ICL Plc has decided to scrap the idea of building its own symmetric multiprocessing systems based around Pyramid Technology Corp’s R bus technology and instead is going to sell the San Jose, California-based company’s Nile server family on an original equipment manufacturer basis (CI No 2,342). ICL says that be adopting this stategy it will […]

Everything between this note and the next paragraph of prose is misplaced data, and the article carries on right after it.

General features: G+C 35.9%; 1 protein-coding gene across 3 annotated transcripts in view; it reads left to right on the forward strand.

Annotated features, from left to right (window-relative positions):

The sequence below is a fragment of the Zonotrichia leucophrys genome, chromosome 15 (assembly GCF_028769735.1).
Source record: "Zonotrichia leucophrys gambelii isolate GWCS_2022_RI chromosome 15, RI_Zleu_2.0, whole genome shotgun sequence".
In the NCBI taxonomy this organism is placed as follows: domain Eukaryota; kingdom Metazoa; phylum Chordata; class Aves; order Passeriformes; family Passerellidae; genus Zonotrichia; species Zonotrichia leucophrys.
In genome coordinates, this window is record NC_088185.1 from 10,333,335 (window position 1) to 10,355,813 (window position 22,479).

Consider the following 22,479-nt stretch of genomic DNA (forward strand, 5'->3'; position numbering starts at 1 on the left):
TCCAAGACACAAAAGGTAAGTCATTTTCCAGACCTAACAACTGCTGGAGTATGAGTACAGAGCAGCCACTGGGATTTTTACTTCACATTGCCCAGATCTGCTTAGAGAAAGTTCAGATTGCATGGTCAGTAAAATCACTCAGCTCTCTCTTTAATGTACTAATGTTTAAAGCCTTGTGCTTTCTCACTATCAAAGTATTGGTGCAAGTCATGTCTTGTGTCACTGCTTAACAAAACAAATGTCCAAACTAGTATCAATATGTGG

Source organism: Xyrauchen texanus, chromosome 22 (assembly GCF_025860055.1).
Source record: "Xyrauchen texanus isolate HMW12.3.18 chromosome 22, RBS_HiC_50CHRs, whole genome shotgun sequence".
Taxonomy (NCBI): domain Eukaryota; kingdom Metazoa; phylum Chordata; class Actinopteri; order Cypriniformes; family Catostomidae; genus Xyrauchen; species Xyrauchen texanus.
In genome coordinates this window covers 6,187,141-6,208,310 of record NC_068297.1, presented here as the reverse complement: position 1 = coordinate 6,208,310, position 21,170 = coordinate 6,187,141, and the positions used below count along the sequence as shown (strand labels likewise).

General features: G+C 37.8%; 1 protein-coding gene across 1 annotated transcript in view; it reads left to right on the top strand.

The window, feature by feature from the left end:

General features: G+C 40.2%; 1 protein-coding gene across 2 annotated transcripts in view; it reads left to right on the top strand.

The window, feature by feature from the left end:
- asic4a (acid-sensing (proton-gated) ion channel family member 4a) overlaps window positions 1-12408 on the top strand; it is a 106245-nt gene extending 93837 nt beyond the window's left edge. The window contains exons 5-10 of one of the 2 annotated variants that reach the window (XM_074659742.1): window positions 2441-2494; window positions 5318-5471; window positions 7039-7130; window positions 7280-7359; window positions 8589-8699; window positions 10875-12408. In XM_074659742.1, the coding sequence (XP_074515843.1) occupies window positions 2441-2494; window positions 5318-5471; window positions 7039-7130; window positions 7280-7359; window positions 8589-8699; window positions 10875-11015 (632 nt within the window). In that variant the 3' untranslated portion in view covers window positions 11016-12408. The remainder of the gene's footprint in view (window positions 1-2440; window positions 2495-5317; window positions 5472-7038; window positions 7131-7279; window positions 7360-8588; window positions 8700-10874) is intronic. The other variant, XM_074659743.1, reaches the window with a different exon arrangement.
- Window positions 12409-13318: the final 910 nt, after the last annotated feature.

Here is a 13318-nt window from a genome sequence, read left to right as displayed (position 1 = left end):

ICL Plc has decided to scrap the idea of building its own symmetric multiprocessing systems based around Pyramid Technology Corp’s R bus technology and instead is going to sell the San Jose, California-based company’s Nile server family on an original equipment manufacturer basis (CI No 2,342). ICL says that be adopting this stategy it will be able to get machines to market quicker than it would if it was developing them itself, while Pyramid says that its traditional policy has been to work with original equipment manufacturer partners in Europe that understand the local market. The two companies have been working together on an informal basis for the past year, primarily in the UK, with Pyramid supplying its high-end boxes as and when they were needed by ICL customers. But Pyramid says that the stage has now been reached where it makes sense to formalise the arrangement. The deal commences straight away and will initially stand for slightly longer than a year, although it is renewable thereaf-ter. It is also valid worldwide, apart from the US – the only direct sales force ICL has there is a retail operation, for which Nile servers would not be appropriate. Elsewhere, the two companies tend to sell into different markets. ICL specialises in the public sector, utilities and financial services – as well as retail – while Pyramid focusses on the commercial market. ICL’s initial plan is to rebadge and sell the machines as a downsizing alternative to its mainframes – its mainframe revenues have declined this year by about 10% although long-term, it does envisage the general purpose Nile machine being implemented as a client to its massively parallel database server, the Sparc-based Goldrush. The company says that it has no plans to take Pyramid’s forthcoming super-large Meshine however, and business development manager of corporate systems Peter Slavid does not consider the product as a rival offering to Goldrush: Symmetric multiprocessing and massively parallel processing are not competitive. Long-term, there is a very good case for their co-existing – 95% of the time, it will be obvious when a symmetric or massively parallel machine is the more appropriate avenue. This view was also backed up by Pyramid. But the two companies do not intend to end their agreement here. Both of them are keen to learn from each other’s technology – ICL is interested in exploiting Pyramid’s knowledge of Unix symmetric multiprocessing, while Pyramid stands to gain from tapping into ICL’s mainframe expertise. So, they intend to work together on a development level, taking bits and bobs from each other software and hardware in such areas as database archiving, file storage and systems management. Announcements to this end are expected to be forthcoming by the end of the first quarter of this year, ICL said.